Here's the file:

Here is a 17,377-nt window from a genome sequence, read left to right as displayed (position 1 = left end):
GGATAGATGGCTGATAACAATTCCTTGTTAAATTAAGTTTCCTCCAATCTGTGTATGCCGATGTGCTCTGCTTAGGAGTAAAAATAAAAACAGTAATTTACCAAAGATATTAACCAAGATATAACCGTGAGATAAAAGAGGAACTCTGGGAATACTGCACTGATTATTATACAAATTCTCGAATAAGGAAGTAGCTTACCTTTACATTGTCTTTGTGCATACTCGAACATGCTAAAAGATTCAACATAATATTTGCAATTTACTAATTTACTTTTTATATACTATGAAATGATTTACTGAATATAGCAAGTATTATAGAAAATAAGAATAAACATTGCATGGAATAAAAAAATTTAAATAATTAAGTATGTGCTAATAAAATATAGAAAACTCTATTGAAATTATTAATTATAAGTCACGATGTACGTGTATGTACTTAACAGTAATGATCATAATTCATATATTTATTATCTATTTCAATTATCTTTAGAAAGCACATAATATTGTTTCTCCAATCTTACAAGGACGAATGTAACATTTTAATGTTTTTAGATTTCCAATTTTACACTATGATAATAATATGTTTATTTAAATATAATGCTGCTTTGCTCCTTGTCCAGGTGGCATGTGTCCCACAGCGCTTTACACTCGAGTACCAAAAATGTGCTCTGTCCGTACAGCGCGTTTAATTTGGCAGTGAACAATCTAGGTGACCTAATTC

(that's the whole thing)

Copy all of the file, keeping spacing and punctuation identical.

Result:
Here is a 17,377-nt window from a genome sequence, read left to right as displayed (position 1 = left end):
GGATAGATGGCTGATAACAATTCCTTGTTAAATTAAGTTTCCTCCAATCTGTGTATGCCGATGTGCTCTGCTTAGGAGTAAAAATAAAAACAGTAATTTACCAAAGATATTAACCAAGATATAACCGTGAGATAAAAGAGGAACTCTGGGAATACTGCACTGATTATTATACAAATTCTCGAATAAGGAAGTAGCTTACCTTTACATTGTCTTTGTGCATACTCGAACATGCTAAAAGATTCAACATAATATTTGCAATTTACTAATTTACTTTTTATATACTATGAAATGATTTACTGAATATAGCAAGTATTATAGAAAATAAGAATAAACATTGCATGGAATAAAAAAATTTAAATAATTAAGTATGTGCTAATAAAATATAGAAAACTCTATTGAAATTATTAATTATAAGTCACGATGTACGTGTATGTACTTAACAGTAATGATCATAATTCATATATTTATTATCTATTTCAATTATCTTTAGAAAGCACATAATATTGTTTCTCCAATCTTACAAGGACGAATGTAACATTTTAATGTTTTTAGATTTCCAATTTTACACTATGATAATAATATGTTTATTTAAATATAATGCTGCTTTGCTCCTTGTCCAGGTGGCATGTGTCCCACAGCGCTTTACACTCGAGTACCAAAAATGTGCTCTGTCCGTACAGCGCGTTTAATTTGGCAGTGAACAATCTAGGTGACCTAATTC